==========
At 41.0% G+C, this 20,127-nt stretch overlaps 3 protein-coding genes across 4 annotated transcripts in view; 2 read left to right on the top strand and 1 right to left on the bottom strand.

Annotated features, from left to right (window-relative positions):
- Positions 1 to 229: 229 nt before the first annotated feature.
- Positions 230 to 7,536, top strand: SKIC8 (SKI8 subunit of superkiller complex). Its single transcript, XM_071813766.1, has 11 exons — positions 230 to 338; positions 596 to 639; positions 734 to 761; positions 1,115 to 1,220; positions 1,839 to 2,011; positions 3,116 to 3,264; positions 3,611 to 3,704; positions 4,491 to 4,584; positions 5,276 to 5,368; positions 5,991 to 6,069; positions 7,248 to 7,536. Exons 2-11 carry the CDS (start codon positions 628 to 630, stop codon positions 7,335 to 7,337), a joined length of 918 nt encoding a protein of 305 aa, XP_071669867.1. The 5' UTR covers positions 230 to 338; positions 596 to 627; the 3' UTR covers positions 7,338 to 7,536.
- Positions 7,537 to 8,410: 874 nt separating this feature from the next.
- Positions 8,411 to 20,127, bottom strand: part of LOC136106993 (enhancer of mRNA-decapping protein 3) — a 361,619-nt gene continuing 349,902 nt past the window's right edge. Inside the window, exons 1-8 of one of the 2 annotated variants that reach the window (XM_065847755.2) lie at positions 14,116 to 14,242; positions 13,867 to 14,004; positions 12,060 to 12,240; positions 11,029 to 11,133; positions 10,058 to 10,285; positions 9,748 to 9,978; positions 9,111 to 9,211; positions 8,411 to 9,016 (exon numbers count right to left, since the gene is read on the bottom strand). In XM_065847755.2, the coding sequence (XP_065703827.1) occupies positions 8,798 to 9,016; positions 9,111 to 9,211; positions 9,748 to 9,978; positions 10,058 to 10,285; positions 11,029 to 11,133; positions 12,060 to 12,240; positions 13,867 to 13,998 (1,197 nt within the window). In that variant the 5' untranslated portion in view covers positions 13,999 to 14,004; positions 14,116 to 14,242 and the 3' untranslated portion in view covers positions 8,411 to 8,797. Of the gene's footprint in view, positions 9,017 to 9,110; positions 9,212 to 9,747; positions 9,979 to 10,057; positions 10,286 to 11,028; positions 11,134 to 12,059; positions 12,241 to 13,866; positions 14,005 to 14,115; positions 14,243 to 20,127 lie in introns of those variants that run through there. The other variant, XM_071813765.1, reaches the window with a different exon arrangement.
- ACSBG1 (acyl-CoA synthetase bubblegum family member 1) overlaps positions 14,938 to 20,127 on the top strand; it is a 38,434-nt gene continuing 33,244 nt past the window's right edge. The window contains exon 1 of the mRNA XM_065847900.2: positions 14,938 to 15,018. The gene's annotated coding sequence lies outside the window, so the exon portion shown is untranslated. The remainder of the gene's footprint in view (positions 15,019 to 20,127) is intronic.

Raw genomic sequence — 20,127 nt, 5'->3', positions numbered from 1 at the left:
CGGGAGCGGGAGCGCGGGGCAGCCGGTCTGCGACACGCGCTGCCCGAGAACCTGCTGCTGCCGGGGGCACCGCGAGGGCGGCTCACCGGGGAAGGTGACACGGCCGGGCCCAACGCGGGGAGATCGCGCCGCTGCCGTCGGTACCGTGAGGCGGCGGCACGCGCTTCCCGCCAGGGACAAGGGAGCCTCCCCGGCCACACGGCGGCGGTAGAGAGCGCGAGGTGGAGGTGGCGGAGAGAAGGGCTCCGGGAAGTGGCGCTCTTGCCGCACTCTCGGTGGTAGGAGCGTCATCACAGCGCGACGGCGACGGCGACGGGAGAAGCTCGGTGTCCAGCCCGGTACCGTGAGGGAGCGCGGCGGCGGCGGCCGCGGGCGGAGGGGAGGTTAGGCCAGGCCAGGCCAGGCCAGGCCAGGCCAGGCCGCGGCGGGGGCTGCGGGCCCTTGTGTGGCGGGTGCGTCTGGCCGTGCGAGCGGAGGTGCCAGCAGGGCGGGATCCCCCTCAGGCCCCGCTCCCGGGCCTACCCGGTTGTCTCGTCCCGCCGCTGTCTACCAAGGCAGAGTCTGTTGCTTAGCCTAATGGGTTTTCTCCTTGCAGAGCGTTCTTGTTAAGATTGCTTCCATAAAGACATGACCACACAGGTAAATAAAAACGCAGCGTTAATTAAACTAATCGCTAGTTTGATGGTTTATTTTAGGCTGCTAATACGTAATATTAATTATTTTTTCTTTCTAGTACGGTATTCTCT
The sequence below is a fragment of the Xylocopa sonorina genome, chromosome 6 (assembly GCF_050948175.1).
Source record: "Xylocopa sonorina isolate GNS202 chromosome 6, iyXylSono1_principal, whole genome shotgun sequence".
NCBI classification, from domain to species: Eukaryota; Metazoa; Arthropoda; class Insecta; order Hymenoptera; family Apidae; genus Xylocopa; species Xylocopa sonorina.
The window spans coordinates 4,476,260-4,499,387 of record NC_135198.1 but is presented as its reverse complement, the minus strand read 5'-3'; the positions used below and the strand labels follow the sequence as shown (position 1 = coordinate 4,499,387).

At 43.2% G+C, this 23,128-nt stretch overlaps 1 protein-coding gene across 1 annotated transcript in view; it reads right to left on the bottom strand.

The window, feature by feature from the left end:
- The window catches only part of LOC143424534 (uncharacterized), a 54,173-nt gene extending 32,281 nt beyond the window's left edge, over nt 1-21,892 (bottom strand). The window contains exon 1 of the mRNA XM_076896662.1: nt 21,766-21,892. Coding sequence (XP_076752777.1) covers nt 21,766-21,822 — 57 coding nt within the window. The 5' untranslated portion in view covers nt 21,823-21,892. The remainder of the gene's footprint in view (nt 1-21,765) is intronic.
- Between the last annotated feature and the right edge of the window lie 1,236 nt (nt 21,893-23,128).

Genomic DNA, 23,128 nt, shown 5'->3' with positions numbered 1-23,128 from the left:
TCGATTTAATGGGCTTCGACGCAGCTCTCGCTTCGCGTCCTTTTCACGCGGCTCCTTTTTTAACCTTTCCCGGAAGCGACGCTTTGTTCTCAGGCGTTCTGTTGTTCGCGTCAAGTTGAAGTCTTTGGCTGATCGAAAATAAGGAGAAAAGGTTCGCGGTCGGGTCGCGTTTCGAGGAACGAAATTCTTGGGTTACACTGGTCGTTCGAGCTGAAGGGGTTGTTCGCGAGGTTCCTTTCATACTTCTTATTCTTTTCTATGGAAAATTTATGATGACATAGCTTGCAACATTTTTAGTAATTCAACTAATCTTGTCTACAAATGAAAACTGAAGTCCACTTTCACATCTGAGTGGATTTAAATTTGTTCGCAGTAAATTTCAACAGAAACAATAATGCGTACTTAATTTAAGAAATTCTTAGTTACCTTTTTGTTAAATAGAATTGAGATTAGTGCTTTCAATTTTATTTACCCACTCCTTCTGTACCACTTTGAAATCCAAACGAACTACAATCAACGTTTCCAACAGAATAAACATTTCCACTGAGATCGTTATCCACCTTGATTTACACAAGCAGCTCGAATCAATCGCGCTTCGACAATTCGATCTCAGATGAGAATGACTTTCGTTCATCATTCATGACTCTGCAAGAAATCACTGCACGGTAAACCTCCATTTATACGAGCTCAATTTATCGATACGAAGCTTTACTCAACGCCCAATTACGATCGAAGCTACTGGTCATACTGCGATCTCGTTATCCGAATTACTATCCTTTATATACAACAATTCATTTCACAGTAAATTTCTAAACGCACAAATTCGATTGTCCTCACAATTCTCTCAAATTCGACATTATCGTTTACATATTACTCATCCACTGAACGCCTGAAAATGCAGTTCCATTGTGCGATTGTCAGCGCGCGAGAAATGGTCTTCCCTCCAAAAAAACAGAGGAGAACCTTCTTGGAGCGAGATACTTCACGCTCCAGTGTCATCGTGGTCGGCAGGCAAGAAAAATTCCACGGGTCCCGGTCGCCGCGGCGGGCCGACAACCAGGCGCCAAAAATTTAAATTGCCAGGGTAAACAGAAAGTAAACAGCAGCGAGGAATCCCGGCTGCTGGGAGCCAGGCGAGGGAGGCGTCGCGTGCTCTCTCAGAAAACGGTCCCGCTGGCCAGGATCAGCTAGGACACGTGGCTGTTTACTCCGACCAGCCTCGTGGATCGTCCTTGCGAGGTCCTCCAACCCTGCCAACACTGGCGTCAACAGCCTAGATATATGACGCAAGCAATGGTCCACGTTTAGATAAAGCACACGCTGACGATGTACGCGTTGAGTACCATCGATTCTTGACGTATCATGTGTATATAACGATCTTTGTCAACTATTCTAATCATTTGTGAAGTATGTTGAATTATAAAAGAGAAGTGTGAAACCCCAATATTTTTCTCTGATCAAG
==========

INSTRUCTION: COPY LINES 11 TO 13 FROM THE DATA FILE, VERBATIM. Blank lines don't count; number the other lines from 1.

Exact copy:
Source record: "Xylocopa sonorina isolate GNS202 chromosome 6, iyXylSono1_principal, whole genome shotgun sequence".
NCBI classification, from domain to species: Eukaryota; Metazoa; Arthropoda; class Insecta; order Hymenoptera; family Apidae; genus Xylocopa; species Xylocopa sonorina.
The window spans coordinates 4,476,260-4,499,387 of record NC_135198.1 but is presented as its reverse complement, the minus strand read 5'-3'; the positions used below and the strand labels follow the sequence as shown (position 1 = coordinate 4,499,387).